a garden update. water hyacinth

October 16 2013 002

i had a whole different post planned/drafted for today’s a garden update

one that went with the fall theme i am trying to go with on the old bloggity blog here this week

but, i couldn’t ignore the water hyacinth

it was by far the one thing that blew my mind the most in our garden this week

day after day, each morning there was a new one in the pond

mind blowing i tell you

so excuse the overload of water hyacinth pictures

but hello, there were four of them in the pond yesterday

and because i didn’t know much about the water hyacinth, i thought i’d look it up and share it with you

so here are a few fun facts about it:

water hyacinth is a free-floating perennial aquatic plant native to tropical and sub-tropical south america

with broad, thick, glossy, ovate leaves, water hyacinth may rise above the water surface as much as 40 inches in height. the leaves are 4-8 inches across, and float above the water surface

they have long, spongy and bulbous stalks and its feathery, freely hanging roots are purple-black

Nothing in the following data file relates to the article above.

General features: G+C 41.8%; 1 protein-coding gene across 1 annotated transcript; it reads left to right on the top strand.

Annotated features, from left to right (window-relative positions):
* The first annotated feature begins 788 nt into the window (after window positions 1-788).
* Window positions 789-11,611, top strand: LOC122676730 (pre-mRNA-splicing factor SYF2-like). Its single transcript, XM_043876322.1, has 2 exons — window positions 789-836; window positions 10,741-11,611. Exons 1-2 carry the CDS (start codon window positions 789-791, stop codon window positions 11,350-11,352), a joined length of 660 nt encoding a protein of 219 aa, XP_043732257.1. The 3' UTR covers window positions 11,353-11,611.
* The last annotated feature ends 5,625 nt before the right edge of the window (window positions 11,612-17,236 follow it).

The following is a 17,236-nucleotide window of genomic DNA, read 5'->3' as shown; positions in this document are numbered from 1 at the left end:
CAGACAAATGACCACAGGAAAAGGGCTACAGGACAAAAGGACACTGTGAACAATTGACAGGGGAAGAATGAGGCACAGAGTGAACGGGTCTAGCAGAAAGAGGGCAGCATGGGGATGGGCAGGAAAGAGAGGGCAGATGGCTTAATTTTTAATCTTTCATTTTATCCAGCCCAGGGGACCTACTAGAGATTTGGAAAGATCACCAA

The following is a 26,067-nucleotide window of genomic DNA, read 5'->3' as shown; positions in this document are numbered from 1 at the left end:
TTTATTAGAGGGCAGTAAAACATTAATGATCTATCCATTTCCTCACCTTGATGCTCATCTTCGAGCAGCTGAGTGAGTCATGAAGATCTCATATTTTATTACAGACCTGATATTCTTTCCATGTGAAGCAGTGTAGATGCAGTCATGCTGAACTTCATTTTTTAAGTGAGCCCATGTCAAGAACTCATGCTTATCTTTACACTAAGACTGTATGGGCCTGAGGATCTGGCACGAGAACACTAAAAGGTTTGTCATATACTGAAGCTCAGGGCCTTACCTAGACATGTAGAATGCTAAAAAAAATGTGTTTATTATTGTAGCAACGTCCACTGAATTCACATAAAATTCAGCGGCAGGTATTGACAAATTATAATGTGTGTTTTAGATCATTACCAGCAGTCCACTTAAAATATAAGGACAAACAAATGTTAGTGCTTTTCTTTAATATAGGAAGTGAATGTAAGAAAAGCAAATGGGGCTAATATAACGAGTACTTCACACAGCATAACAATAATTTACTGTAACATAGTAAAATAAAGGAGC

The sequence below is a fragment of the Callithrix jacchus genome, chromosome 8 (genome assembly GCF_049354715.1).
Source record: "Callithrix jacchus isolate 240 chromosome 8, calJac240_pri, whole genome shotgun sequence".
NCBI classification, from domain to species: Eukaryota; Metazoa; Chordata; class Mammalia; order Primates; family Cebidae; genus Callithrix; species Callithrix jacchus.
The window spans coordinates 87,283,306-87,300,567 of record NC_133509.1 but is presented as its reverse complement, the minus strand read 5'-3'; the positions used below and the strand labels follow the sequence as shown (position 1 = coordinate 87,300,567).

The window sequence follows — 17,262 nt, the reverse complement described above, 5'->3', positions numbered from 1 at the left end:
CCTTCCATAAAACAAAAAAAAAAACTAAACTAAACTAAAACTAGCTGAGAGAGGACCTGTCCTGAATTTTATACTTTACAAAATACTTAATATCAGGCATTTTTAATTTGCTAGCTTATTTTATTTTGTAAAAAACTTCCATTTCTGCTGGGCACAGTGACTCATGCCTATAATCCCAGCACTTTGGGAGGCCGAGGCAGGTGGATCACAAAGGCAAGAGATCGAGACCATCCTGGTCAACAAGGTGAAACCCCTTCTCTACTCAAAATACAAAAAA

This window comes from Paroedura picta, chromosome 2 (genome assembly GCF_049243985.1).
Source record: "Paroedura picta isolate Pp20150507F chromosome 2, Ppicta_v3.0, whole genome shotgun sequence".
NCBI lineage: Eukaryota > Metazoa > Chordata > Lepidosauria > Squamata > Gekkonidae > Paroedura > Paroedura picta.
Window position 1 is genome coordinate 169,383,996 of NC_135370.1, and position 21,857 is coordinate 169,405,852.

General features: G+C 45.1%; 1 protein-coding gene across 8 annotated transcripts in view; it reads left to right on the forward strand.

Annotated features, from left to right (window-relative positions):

an erect stalk supports a single spike of 8-15 conspicuously attractive flowers, mostly lavender to pink in color with six petals

one of the fastest growing plants known, the water hyacinth reproduces primarily by way of runners, which eventually form daughter plants

each plant can produce thousands of seeds each year, and these seeds can remain viable for more than 28 years

the common water hyacinth are vigorous growers known to double their population in two weeks

first introduced to north america in 1884, an estimated 50 kilograms per square meter of hyacinth once choked florida’s waterways, although the problem there has since been mitigated

when not controlled, water hyacinth will cover lakes and ponds entirely. this dramatically impacts water flow, blocks sunlight from reaching native aquatic plants, and starves the water of oxygen, often killing fish (or turtles)

the plants also create a prime habitat for mosquitos (great, just what we need. it’s no wonder Will pulled most of them out of the pond when we moved in)

but they sure are pretty, aren’t they? (wink wink)

water hyacinth is often problematic in man-made ponds if uncontrolled, but can also provide a food source for gold fish, keep water clean and help to provide oxygen to man-made ponds

phew! i feel better now…

joining Annie for how does your garden grow

October 13 2013 011 October 14 2013 021 October 14 2013 024

October 14 2013 053

a Lily amongst water hyacinths

October 14 2013 056

October 13 2013 015

Will found her drowning in the pond (we have been here for over a month), she now has a much happier spot

October 14 2013 046

happy fish

October 14 2013 043

October 15 2013 017 October 15 2013 019 October 15 2013 021 October 15 2013 025 October 16 2013 006 October 16 2013 008 October 16 2013 009